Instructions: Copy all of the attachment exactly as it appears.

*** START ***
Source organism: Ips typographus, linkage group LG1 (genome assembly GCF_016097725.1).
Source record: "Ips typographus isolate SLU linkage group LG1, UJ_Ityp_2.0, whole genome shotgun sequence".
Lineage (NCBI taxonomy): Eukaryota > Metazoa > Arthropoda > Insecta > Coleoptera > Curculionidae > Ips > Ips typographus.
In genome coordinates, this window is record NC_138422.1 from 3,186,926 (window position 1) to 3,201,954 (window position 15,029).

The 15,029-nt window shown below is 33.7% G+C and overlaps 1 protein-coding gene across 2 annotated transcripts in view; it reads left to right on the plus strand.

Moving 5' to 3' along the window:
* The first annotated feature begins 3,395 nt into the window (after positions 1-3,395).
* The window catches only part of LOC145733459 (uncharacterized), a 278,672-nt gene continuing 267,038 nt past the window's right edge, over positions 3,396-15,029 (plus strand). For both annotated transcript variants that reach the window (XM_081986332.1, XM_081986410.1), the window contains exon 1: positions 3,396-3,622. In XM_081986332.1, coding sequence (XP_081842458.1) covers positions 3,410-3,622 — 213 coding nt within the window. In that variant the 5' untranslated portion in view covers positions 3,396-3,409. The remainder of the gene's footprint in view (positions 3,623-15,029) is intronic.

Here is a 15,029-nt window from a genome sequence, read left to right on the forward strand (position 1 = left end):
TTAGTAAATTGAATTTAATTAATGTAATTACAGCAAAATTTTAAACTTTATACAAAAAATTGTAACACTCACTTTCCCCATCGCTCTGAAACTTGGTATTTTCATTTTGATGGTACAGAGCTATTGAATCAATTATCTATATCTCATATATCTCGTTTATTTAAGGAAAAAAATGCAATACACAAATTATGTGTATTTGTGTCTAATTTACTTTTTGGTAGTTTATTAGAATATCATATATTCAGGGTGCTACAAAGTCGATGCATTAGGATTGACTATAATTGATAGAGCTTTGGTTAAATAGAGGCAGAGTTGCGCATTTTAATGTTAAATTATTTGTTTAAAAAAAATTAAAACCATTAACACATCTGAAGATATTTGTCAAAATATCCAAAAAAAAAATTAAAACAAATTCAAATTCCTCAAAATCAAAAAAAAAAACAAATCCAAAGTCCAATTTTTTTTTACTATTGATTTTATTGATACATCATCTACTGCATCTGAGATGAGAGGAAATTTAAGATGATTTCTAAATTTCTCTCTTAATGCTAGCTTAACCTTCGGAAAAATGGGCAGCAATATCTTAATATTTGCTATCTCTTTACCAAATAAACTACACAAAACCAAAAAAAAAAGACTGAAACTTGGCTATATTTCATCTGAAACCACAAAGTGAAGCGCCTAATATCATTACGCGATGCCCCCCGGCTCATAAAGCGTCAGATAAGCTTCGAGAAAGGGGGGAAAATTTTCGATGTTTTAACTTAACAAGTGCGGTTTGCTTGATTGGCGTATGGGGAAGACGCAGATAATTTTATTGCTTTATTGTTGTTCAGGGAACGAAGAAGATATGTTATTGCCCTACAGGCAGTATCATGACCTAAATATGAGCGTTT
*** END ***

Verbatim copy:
Source organism: Ips typographus, linkage group LG1 (genome assembly GCF_016097725.1).
Source record: "Ips typographus isolate SLU linkage group LG1, UJ_Ityp_2.0, whole genome shotgun sequence".
Lineage (NCBI taxonomy): Eukaryota > Metazoa > Arthropoda > Insecta > Coleoptera > Curculionidae > Ips > Ips typographus.
In genome coordinates, this window is record NC_138422.1 from 3,186,926 (window position 1) to 3,201,954 (window position 15,029).

The 15,029-nt window shown below is 33.7% G+C and overlaps 1 protein-coding gene across 2 annotated transcripts in view; it reads left to right on the plus strand.

Moving 5' to 3' along the window:
* The first annotated feature begins 3,395 nt into the window (after positions 1-3,395).
* The window catches only part of LOC145733459 (uncharacterized), a 278,672-nt gene continuing 267,038 nt past the window's right edge, over positions 3,396-15,029 (plus strand). For both annotated transcript variants that reach the window (XM_081986332.1, XM_081986410.1), the window contains exon 1: positions 3,396-3,622. In XM_081986332.1, coding sequence (XP_081842458.1) covers positions 3,410-3,622 — 213 coding nt within the window. In that variant the 5' untranslated portion in view covers positions 3,396-3,409. The remainder of the gene's footprint in view (positions 3,623-15,029) is intronic.

Here is a 15,029-nt window from a genome sequence, read left to right on the forward strand (position 1 = left end):
TTAGTAAATTGAATTTAATTAATGTAATTACAGCAAAATTTTAAACTTTATACAAAAAATTGTAACACTCACTTTCCCCATCGCTCTGAAACTTGGTATTTTCATTTTGATGGTACAGAGCTATTGAATCAATTATCTATATCTCATATATCTCGTTTATTTAAGGAAAAAAATGCAATACACAAATTATGTGTATTTGTGTCTAATTTACTTTTTGGTAGTTTATTAGAATATCATATATTCAGGGTGCTACAAAGTCGATGCATTAGGATTGACTATAATTGATAGAGCTTTGGTTAAATAGAGGCAGAGTTGCGCATTTTAATGTTAAATTATTTGTTTAAAAAAAATTAAAACCATTAACACATCTGAAGATATTTGTCAAAATATCCAAAAAAAAAATTAAAACAAATTCAAATTCCTCAAAATCAAAAAAAAAAACAAATCCAAAGTCCAATTTTTTTTTACTATTGATTTTATTGATACATCATCTACTGCATCTGAGATGAGAGGAAATTTAAGATGATTTCTAAATTTCTCTCTTAATGCTAGCTTAACCTTCGGAAAAATGGGCAGCAATATCTTAATATTTGCTATCTCTTTACCAAATAAACTACACAAAACCAAAAAAAAAAGACTGAAACTTGGCTATATTTCATCTGAAACCACAAAGTGAAGCGCCTAATATCATTACGCGATGCCCCCCGGCTCATAAAGCGTCAGATAAGCTTCGAGAAAGGGGGGAAAATTTTCGATGTTTTAACTTAACAAGTGCGGTTTGCTTGATTGGCGTATGGGGAAGACGCAGATAATTTTATTGCTTTATTGTTGTTCAGGGAACGAAGAAGATATGTTATTGCCCTACAGGCAGTATCATGACCTAAATATGAGCGTTT